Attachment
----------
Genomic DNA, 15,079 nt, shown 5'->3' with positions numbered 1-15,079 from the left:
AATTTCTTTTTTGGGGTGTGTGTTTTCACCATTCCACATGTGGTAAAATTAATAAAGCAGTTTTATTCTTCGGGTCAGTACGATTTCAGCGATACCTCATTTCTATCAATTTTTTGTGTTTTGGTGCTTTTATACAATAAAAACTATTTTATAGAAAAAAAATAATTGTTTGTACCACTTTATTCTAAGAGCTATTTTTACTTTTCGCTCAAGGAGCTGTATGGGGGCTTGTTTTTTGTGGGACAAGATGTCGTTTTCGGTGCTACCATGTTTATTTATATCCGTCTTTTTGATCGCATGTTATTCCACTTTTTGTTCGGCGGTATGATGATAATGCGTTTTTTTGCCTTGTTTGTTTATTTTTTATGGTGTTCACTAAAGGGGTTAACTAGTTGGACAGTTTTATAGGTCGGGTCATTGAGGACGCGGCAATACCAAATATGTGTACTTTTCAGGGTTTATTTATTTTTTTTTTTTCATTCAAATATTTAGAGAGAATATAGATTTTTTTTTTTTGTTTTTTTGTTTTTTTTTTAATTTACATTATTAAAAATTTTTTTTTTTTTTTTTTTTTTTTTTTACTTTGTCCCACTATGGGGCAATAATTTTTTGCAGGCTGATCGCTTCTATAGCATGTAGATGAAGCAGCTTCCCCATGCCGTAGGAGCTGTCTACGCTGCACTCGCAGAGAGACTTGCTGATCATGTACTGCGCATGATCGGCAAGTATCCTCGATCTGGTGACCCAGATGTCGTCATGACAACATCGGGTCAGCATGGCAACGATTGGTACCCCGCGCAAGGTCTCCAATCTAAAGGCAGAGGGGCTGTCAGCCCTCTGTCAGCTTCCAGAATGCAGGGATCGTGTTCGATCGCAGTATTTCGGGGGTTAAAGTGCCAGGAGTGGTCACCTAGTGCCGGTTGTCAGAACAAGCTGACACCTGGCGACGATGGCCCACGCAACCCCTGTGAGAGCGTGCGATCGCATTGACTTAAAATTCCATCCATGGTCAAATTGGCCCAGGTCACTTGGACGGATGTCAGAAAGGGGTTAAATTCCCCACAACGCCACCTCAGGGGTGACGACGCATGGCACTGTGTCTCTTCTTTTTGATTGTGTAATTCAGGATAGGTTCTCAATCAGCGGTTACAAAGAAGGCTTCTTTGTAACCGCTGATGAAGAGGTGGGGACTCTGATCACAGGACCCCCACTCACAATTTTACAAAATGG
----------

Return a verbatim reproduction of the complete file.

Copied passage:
Genomic DNA, 15,079 nt, shown 5'->3' with positions numbered 1-15,079 from the left:
AATTTCTTTTTTGGGGTGTGTGTTTTCACCATTCCACATGTGGTAAAATTAATAAAGCAGTTTTATTCTTCGGGTCAGTACGATTTCAGCGATACCTCATTTCTATCAATTTTTTGTGTTTTGGTGCTTTTATACAATAAAAACTATTTTATAGAAAAAAAATAATTGTTTGTACCACTTTATTCTAAGAGCTATTTTTACTTTTCGCTCAAGGAGCTGTATGGGGGCTTGTTTTTTGTGGGACAAGATGTCGTTTTCGGTGCTACCATGTTTATTTATATCCGTCTTTTTGATCGCATGTTATTCCACTTTTTGTTCGGCGGTATGATGATAATGCGTTTTTTTGCCTTGTTTGTTTATTTTTTATGGTGTTCACTAAAGGGGTTAACTAGTTGGACAGTTTTATAGGTCGGGTCATTGAGGACGCGGCAATACCAAATATGTGTACTTTTCAGGGTTTATTTATTTTTTTTTTTTCATTCAAATATTTAGAGAGAATATAGATTTTTTTTTTTTGTTTTTTTGTTTTTTTTTTAATTTACATTATTAAAAATTTTTTTTTTTTTTTTTTTTTTTTTTTACTTTGTCCCACTATGGGGCAATAATTTTTTGCAGGCTGATCGCTTCTATAGCATGTAGATGAAGCAGCTTCCCCATGCCGTAGGAGCTGTCTACGCTGCACTCGCAGAGAGACTTGCTGATCATGTACTGCGCATGATCGGCAAGTATCCTCGATCTGGTGACCCAGATGTCGTCATGACAACATCGGGTCAGCATGGCAACGATTGGTACCCCGCGCAAGGTCTCCAATCTAAAGGCAGAGGGGCTGTCAGCCCTCTGTCAGCTTCCAGAATGCAGGGATCGTGTTCGATCGCAGTATTTCGGGGGTTAAAGTGCCAGGAGTGGTCACCTAGTGCCGGTTGTCAGAACAAGCTGACACCTGGCGACGATGGCCCACGCAACCCCTGTGAGAGCGTGCGATCGCATTGACTTAAAATTCCATCCATGGTCAAATTGGCCCAGGTCACTTGGACGGATGTCAGAAAGGGGTTAAATTCCCCACAACGCCACCTCAGGGGTGACGACGCATGGCACTGTGTCTCTTCTTTTTGATTGTGTAATTCAGGATAGGTTCTCAATCAGCGGTTACAAAGAAGGCTTCTTTGTAACCGCTGATGAAGAGGTGGGGACTCTGATCACAGGACCCCCACTCACAATTTTACAAAATGG